Wednesday, October 17, 2012

Your Boot, Government Ass - Insert, Repeat

Interesting and timely observation from EnviroCan climatologist David Phillips.   He says it's time for the public to ensure their government authorities are planning for climate change.

The insurance industry is absolutely convinced that what they are seeing is the result of climate change. Since 2000 they are paying out gobs of money because of severe weather and flooding issues. It is something that we have to convince at all levels, municipal, provincial, and federal governments that we have to invest in our infrastructure.

“It’s a responsibility of government to protect us from ourselves and to prepare us for the future,” said Phillips. “If the future is going to be warmer, wetter and wilder, than we need to be forward thinking about this.”


kootcoot said...

I would be surprised if insurance companies did anything about climate change than their usual addition of more exceptions, in other words, declaring all climate related damages exempt from coverage as "acts of God" or perhaps as resulting from "acts of war," meaning man's war on the planet and the environment.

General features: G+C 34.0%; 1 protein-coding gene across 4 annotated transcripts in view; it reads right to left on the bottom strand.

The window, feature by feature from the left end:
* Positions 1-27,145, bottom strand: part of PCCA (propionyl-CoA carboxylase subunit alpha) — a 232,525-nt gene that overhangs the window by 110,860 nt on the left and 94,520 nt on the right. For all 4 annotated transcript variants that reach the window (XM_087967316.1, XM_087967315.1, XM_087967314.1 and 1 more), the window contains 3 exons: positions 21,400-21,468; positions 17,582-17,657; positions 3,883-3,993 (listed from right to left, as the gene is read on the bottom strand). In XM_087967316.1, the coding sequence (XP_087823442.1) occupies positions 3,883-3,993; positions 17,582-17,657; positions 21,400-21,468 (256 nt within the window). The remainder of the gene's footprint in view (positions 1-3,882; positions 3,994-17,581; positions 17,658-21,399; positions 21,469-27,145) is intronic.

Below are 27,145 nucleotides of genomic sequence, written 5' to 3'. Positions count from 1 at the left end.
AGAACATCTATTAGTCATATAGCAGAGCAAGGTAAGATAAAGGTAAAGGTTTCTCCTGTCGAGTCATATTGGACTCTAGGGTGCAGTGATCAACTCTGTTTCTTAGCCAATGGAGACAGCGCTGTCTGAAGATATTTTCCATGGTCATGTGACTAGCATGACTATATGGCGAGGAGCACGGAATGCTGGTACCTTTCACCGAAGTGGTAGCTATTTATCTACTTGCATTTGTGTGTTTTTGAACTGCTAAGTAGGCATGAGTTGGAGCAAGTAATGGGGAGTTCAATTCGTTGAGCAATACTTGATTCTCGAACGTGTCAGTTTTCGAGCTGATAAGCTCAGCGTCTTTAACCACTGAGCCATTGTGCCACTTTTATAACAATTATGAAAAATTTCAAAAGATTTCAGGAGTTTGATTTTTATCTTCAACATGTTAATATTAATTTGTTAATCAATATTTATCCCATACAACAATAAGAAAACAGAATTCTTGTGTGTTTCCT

The last thing insurance companies want to do is insure against actual risk, it gets in the way of the bottom line.

The Mound of Sound said...

What's going on with the insurance industry is really quite interesting, KC. In the States, the federal government has had to step in to provide flood-insurance to all those Red States that recoil at the notion of "socialism." It was either that or see the rednecks driven back into caves.

Britain is going through the same thing. Now that megafloods seem to be setting in from Scotland to Wales and everywhere in between, the British government is having a tough time working out any deal to keep insurers on board.

The insurance industry is the miner's canary on global warming. They're in business to make money and I think they operate in a reasonably competitive environment. If they don't write policies they can't collect premiums, right? But they're not in business to bear undue risks and invite certain losses.